Though it used to be a niche market, mobile gaming is now mainstream. Mobile gaming has been traditionally defined by Nintendo’s Game Boy and Sony’s PlayStation Portable (PSP), but the gaming landscape has radically changed within the last few years because of the rise of smartphones. Cheap, fun games on smartphones, such as Angry Birds, have attracted a new demographic of people that traditionally wouldn’t consider themselves gamers. Consumers who traditionally bought dedicated mobile gaming consoles have begun switching to smartphones for their gaming experience. To combat this new threat, Sony has released the PlayStation Vita, a powerhouse handheld gaming console. Though the PS Vita is one of the best new portable gaming consoles on the market, the high price for both the device and games limits its potential.
For those who often play games on their smartphones, the PS Vita’s physical size may be daunting. Not only does it have a 5-inch touchscreen, but it also has 12 physical buttons. The device also has a rear touchpad, a motion sensor, two analog sticks, an electronic compass and front and back facing cameras.
The result of these buttons and input options provides unique gameplay that hasn’t been done before. “Uncharted: Golden Abyss,” one of the PS Vita games available at launch, looks amazingly detailed on the screen and physical controls makes it a much more enjoyable experience. Having tactical feedback every time you push a button is rewarding, as it allows you to be much more accurate.
However, because of the physical buttons and huge screen, the PS Vita is pretty thick (.73 in) and wide (3.289 in x 7.2 in). This is a device you’ll find hard to carry in your pocket.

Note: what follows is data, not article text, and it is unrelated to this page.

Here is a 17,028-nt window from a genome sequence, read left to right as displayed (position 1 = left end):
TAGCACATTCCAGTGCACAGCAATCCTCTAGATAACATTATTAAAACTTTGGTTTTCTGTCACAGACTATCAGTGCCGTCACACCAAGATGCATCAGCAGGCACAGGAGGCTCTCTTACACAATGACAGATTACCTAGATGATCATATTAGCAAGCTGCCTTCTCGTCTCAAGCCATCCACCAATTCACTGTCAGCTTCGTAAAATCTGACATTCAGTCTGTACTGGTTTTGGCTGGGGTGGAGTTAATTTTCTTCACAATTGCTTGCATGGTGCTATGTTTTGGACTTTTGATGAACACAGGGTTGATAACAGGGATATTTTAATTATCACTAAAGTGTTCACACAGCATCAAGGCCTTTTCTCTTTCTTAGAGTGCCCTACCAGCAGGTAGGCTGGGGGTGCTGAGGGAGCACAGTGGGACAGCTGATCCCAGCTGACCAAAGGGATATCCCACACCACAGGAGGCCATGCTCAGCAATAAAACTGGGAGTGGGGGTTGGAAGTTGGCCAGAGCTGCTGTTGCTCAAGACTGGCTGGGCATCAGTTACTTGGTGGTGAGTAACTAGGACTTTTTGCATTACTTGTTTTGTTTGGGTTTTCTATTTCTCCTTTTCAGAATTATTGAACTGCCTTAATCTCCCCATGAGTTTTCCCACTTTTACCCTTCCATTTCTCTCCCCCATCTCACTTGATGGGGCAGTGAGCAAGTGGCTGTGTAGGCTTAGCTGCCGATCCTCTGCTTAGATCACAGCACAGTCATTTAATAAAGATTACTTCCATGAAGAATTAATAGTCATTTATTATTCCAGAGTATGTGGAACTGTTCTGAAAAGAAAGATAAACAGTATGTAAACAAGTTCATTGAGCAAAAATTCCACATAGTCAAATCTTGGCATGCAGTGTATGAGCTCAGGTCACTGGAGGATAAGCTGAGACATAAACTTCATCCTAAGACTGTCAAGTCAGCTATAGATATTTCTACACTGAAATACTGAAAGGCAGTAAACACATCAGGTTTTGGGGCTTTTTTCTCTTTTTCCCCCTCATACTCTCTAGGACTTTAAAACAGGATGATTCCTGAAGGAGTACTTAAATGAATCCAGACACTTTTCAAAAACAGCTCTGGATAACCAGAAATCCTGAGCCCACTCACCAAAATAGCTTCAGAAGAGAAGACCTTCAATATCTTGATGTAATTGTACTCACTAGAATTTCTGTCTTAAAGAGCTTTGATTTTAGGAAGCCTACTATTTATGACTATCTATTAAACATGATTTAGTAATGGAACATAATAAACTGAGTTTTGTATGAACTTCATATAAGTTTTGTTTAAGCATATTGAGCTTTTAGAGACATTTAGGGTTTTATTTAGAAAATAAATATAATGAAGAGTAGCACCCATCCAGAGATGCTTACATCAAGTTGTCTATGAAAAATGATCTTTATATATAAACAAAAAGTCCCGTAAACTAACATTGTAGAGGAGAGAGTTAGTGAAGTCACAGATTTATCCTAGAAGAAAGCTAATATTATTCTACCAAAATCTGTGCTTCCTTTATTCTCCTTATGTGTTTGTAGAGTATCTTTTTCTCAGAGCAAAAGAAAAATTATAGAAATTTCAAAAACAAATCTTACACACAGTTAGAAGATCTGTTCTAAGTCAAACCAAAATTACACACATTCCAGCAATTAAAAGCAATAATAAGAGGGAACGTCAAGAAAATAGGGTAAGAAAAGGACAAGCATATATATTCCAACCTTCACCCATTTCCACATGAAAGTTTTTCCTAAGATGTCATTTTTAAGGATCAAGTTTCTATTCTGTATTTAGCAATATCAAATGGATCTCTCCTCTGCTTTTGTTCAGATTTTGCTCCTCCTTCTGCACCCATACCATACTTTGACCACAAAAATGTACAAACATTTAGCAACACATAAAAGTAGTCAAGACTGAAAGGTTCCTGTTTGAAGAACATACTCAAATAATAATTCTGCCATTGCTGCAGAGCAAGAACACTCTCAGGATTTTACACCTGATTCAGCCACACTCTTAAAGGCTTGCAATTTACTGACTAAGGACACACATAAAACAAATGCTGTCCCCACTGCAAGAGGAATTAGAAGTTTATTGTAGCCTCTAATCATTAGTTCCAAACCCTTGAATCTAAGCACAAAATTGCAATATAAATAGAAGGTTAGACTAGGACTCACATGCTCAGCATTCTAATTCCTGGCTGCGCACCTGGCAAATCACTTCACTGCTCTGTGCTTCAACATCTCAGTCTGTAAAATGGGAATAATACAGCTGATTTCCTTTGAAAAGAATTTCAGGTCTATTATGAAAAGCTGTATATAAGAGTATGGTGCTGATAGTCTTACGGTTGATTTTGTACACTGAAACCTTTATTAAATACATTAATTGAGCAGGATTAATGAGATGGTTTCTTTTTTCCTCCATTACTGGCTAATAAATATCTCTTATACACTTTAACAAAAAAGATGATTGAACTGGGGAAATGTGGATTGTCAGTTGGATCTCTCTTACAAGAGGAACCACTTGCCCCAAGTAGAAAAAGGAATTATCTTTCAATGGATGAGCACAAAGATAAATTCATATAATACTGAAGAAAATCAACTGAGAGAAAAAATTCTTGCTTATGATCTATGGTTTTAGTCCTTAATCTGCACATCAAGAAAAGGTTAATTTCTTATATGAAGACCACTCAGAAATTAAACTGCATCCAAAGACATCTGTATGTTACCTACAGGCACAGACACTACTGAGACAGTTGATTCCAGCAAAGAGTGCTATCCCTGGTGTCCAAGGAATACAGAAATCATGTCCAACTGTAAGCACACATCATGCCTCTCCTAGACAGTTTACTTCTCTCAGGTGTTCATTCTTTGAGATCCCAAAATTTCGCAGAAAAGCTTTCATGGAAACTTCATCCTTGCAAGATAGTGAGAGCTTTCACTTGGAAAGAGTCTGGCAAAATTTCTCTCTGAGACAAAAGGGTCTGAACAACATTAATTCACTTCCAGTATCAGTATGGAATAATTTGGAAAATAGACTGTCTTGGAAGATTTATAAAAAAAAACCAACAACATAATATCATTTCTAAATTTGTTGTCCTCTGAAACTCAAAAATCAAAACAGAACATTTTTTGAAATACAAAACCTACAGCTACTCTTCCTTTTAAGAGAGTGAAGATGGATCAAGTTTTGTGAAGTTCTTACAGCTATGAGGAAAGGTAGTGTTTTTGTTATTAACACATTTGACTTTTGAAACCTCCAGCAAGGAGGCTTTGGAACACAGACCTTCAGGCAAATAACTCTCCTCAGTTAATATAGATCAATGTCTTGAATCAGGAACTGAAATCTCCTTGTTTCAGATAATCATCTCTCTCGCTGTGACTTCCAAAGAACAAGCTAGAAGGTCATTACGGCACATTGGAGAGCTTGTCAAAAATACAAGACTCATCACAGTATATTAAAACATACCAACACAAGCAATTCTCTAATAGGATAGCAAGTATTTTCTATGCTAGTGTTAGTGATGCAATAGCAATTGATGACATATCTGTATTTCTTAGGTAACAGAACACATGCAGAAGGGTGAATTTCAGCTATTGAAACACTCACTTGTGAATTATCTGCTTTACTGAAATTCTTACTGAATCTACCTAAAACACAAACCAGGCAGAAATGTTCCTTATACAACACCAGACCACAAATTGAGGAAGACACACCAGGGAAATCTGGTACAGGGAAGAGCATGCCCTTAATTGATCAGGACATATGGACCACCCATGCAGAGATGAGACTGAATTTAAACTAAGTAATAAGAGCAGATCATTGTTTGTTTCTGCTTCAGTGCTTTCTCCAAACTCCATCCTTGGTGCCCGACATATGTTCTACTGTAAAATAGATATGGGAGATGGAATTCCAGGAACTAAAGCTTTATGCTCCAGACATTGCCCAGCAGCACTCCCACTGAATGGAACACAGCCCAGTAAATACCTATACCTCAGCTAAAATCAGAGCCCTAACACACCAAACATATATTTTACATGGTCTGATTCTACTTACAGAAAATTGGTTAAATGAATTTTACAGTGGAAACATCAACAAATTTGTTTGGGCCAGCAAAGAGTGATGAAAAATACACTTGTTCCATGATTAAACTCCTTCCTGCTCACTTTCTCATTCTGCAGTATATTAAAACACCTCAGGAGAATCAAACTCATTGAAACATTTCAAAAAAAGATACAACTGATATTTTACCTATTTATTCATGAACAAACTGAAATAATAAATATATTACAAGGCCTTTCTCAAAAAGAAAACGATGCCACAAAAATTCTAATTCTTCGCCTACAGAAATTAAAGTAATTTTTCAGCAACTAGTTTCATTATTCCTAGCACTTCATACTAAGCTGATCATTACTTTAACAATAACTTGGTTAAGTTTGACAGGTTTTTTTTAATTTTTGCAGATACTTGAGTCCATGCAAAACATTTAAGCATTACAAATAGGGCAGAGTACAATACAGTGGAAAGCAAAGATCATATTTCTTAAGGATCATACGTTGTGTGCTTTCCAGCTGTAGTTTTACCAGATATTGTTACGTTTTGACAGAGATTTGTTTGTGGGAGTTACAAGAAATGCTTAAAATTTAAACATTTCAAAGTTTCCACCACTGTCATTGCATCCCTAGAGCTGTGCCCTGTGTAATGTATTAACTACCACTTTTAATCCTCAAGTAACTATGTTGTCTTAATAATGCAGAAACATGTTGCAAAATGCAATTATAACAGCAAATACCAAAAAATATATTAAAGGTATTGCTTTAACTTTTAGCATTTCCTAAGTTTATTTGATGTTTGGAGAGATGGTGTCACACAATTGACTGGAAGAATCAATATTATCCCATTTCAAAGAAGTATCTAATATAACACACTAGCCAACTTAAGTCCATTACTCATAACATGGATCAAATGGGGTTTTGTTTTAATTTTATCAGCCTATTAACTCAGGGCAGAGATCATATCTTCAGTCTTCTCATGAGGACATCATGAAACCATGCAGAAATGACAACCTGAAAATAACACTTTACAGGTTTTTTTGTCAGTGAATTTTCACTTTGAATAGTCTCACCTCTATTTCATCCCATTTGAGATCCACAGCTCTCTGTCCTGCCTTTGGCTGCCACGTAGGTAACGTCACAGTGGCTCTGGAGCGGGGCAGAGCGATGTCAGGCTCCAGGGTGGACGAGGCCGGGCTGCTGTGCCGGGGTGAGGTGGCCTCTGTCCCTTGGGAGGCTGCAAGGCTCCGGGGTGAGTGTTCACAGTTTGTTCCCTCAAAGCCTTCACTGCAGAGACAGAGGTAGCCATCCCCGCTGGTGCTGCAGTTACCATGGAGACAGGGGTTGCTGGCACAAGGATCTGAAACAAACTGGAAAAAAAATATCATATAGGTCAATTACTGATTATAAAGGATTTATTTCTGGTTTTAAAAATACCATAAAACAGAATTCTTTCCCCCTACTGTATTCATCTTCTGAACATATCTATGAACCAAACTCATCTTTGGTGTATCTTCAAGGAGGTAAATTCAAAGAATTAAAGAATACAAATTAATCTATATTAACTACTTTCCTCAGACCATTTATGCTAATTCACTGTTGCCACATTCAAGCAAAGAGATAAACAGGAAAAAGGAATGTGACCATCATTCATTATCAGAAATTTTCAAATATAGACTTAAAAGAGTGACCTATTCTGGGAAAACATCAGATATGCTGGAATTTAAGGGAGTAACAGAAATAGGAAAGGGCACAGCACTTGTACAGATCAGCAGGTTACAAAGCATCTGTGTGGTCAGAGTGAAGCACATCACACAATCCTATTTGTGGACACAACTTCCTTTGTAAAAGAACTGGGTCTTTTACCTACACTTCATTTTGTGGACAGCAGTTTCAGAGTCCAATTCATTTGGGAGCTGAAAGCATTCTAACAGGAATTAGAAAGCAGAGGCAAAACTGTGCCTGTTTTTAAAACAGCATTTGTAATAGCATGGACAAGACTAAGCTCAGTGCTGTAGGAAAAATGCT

In order to make the PS Vita more of a multifunction device, Sony has also included some other features, such as a music player, video player, camera, Web browser and app store. The camera doesn’t produce shots that would win any awards, but it works in a pinch. The Web browser works decently but does not have flash support and lags when loading image-heavy websites. The app store has all of the major apps, such as Facebook, Netflix and Twitter, though it is dwarfed by the app availability on smartphones.
The PS Vita isn’t perfect; the biggest negative the device has is its battery life. The PS Vita got around four hours of playing “Uncharted” and surfing the Internet in our test. While this may be enough juice to get through playing on the bus, those who want to use their PS Vita for extended amounts of time will need to seek a power plug.
Another issue is that the PS Vita basically requires a proprietary memory card, which is not included with the device. The memory cards come in a variety of storage sizes. They are, however, relatively expensive. The cheapest memory card Sony sells is 4GB at $19.99.
The PS Vita’s user interface is also very cartoonish and colorful, which clashes against the PS Vita’s identity as being a powerful and tough portable gaming console.
Overall, the PS Vita is one of the best portable gaming systems you can buy. It is powerful, very well-built and has more than enough bells and whistles to keep even the most hardcore of gamers happy. What limits the PS Vita from realizing its full potential is its price. At $249.99 for the Wi-Fi model, the barrier of entry isn’t low.
On top of that, the cost of purchasing a memory card and buying the games (which start at around $39.99 per title) makes the overall cost of the PS Vita very expensive. When compared to a smartphone, which many people already own and on which games can be found for as little as $0.99, the cost difference is huge.
While PS Vita’s games are definitely much more elaborate and in-depth than most smartphones’, it is up to the consumer to decide whether or not the extra gameplay is worth the much higher price tag. For hardcore gamers, the PS Vita is a must-have, but for much more casual gamers, a smartphone may be a much better option.
Crowds gather around a screen displaying new Modern Warfare 3 footage during the last week at E3.
Last week, thousands of game developers and publishers gathered at the Los Angeles Convention Center to show off what they have in store for the next 18 months.